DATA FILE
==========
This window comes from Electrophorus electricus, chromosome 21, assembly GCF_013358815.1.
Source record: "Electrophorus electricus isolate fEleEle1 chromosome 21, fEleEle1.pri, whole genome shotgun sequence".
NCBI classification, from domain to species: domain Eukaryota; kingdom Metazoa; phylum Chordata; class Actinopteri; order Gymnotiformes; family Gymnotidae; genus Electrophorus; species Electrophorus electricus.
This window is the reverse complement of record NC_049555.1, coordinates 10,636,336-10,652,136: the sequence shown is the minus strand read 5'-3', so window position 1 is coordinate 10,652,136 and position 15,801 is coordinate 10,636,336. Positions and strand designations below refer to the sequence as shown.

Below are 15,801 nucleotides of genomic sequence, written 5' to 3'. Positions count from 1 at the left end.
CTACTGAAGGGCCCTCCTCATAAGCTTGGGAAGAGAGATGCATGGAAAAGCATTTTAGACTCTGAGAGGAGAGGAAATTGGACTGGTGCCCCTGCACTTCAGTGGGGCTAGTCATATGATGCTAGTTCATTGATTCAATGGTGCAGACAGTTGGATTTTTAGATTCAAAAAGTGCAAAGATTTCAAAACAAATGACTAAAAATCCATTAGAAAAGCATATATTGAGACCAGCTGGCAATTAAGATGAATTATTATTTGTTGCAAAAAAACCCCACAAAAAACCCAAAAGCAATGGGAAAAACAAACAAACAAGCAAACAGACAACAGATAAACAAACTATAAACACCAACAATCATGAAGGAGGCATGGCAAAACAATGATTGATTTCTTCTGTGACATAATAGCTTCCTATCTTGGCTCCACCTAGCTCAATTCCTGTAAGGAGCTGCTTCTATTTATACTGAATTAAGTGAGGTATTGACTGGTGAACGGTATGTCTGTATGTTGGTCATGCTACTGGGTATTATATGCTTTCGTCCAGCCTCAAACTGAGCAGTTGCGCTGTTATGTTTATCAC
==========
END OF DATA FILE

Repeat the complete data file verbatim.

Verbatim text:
This window comes from Electrophorus electricus, chromosome 21, assembly GCF_013358815.1.
Source record: "Electrophorus electricus isolate fEleEle1 chromosome 21, fEleEle1.pri, whole genome shotgun sequence".
NCBI classification, from domain to species: domain Eukaryota; kingdom Metazoa; phylum Chordata; class Actinopteri; order Gymnotiformes; family Gymnotidae; genus Electrophorus; species Electrophorus electricus.
This window is the reverse complement of record NC_049555.1, coordinates 10,636,336-10,652,136: the sequence shown is the minus strand read 5'-3', so window position 1 is coordinate 10,652,136 and position 15,801 is coordinate 10,636,336. Positions and strand designations below refer to the sequence as shown.

Below are 15,801 nucleotides of genomic sequence, written 5' to 3'. Positions count from 1 at the left end.
CTACTGAAGGGCCCTCCTCATAAGCTTGGGAAGAGAGATGCATGGAAAAGCATTTTAGACTCTGAGAGGAGAGGAAATTGGACTGGTGCCCCTGCACTTCAGTGGGGCTAGTCATATGATGCTAGTTCATTGATTCAATGGTGCAGACAGTTGGATTTTTAGATTCAAAAAGTGCAAAGATTTCAAAACAAATGACTAAAAATCCATTAGAAAAGCATATATTGAGACCAGCTGGCAATTAAGATGAATTATTATTTGTTGCAAAAAAACCCCACAAAAAACCCAAAAGCAATGGGAAAAACAAACAAACAAGCAAACAGACAACAGATAAACAAACTATAAACACCAACAATCATGAAGGAGGCATGGCAAAACAATGATTGATTTCTTCTGTGACATAATAGCTTCCTATCTTGGCTCCACCTAGCTCAATTCCTGTAAGGAGCTGCTTCTATTTATACTGAATTAAGTGAGGTATTGACTGGTGAACGGTATGTCTGTATGTTGGTCATGCTACTGGGTATTATATGCTTTCGTCCAGCCTCAAACTGAGCAGTTGCGCTGTTATGTTTATCAC